In March 1992, I was on a tour of Australia when my environmentally themed single “Saltwater” had just topped the charts before going platinum. I was happily resting in our hotel when the manager called up to my room and asked if I would come down to the lobby as there was “a group of people waiting to see me.” I did go downstairs and, as the elevator doors opened, there before me stood a large group of Aboriginal indigenous people surrounded by news crews from Australia and beyond. “What on Earth could this possibly be about?” I wondered. As I stepped up to a raised platform area where the group had crowded into a semi-circle, an older Aboriginal woman, Iris Burgoyne, approached me. Born Yumadoo Kochallalya in 1936, Iris was a South Australian author and Kokatha elder on the native title advisory council. Iris held a very large white feather, which she then presented to me. In front of everyone, including the TV crews and hotel staff, she asked me a question that changed my life forever. She said, “You have a voice. Can you help us?”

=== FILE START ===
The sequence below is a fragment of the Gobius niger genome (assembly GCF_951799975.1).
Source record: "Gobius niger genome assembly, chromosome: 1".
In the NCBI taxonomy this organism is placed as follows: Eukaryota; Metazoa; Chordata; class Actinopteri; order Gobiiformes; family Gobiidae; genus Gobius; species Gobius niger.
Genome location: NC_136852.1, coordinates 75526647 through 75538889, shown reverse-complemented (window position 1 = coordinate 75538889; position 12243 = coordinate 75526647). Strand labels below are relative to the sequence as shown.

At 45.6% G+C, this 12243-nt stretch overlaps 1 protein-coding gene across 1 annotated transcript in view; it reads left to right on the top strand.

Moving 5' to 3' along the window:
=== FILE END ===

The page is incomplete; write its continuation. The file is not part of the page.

What this powerful lady could not have known, nor could anyone else there, was that my dad had once said to me not long before his untimely death in 1980, that should he pass away, if there was some way of him letting me know he was okay—that we were all going to be okay—his message would come to me in the form of a white feather. Needless to say, I was stunned when I received the white feather that day.

Iris went on to explain the plight of her people, the Mirning (also known as Ngandatha), who were forcibly removed from their ancestral lands in southwestern Australia by federal and state government agencies and various missionaries during the first half of the twentieth century. As I would soon learn, the Mirning are part of what has come to be known as the Stolen Generations—displaced peoples of Aboriginal and Torres Strait Islander descent.